The SE(3)-Transformer is a Graph Neural Network using a variant of self-attention for 3D points and graphs processing. This model is equivariant under continuous 3D roto-translations, meaning that when the inputs (graphs or sets of points) rotate in 3D space (or more generally experience a proper rigid transformation), the model outputs either stay invariant or transform with the input. A mathematical guarantee of equivariance is important to ensure stable and predictable performance in the presence of nuisance transformations of the data input and when the problem has some inherent symmetries we want to exploit.
The model is based on the following publications:
A follow-up paper explains how this model can be used iteratively, for example, to predict or refine protein structures:
The main differences between this implementation of SE(3)-Transformers and the official one are the following:
--use_layer_norm), off by default
--norm), off by default
This model enables you to predict quantum chemical properties of small organic molecules in the QM9 dataset. In this case, the exploited symmetry is that these properties do not depend on the orientation or position of the molecules in space.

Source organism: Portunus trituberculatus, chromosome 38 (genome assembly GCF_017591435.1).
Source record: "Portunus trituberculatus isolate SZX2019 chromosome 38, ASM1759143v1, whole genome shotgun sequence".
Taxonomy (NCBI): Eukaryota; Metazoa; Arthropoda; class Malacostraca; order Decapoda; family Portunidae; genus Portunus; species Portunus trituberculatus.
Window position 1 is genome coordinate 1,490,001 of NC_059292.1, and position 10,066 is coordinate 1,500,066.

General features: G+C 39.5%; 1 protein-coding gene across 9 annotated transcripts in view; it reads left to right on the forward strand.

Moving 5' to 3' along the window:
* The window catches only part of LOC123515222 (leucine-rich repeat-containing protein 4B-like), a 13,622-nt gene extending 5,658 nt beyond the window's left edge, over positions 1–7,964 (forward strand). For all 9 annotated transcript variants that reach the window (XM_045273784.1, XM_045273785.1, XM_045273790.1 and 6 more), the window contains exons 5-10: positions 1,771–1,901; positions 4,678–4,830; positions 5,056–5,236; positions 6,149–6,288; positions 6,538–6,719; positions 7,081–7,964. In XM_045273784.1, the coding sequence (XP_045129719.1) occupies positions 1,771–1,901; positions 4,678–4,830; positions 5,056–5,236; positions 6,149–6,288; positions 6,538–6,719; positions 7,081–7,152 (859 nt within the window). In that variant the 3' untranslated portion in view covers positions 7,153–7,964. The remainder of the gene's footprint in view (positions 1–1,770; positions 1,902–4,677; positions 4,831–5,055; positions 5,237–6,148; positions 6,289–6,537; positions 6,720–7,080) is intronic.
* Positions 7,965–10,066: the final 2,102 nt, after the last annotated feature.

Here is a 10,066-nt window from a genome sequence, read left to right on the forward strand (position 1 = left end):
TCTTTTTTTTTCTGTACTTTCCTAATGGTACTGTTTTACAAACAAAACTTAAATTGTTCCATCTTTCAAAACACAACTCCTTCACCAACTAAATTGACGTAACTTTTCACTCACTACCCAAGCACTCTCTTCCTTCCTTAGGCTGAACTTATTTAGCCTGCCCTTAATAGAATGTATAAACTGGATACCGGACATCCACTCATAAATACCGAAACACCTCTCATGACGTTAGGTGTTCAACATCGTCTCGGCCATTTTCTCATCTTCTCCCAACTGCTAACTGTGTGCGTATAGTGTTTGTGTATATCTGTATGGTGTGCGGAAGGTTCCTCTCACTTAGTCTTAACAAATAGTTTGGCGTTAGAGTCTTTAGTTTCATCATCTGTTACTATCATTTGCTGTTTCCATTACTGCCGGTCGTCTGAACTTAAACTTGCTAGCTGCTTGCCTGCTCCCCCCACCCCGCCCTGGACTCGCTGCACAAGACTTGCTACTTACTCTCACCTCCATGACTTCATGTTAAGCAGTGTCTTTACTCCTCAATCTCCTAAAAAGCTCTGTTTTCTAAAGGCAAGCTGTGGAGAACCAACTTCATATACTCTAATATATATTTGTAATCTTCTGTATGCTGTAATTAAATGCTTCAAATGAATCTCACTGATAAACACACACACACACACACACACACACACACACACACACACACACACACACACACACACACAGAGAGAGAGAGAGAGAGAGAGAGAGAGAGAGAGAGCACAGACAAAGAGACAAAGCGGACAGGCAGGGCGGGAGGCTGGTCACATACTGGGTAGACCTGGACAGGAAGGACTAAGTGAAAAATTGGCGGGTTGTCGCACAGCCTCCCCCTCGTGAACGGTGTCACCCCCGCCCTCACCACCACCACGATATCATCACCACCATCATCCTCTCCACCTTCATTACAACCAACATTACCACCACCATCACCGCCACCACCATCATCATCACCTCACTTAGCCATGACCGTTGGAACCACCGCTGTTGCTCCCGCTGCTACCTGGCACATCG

This model is trained with mixed precision using Tensor Cores on NVIDIA Volta, NVIDIA Turing, and the NVIDIA Ampere GPU architectures. Therefore, researchers can get results up to 1.5x faster than training without Tensor Cores while experiencing the benefits of mixed precision training. This model is tested against each NGC monthly container release to ensure consistent accuracy and performance over time.
The model consists of stacked layers of equivariant graph self-attention and equivariant normalization. Lastly, a Tensor Field Network convolution is applied to obtain invariant features. Graph pooling (mean or max over the nodes) is applied to these features, and the result is fed to a final MLP to get scalar predictions.
In this setup, the model is a graph-to-scalar network. The pooling can be removed to obtain a graph-to-graph network, and the final TFN can be modified to output features of any type (invariant scalars, 3D vectors, ...).
SE(3)-Transformers introduce a self-attention layer for graphs that is equivariant to 3D roto-translations. It achieves this by leveraging Tensor Field Networks to build attention weights that are invariant and attention values that are equivariant. Combining the equivariant values with the invariant weights gives rise to an equivariant output. This output is normalized while preserving equivariance thanks to equivariant normalization layers operating on feature norms.
The following features were implemented in this model: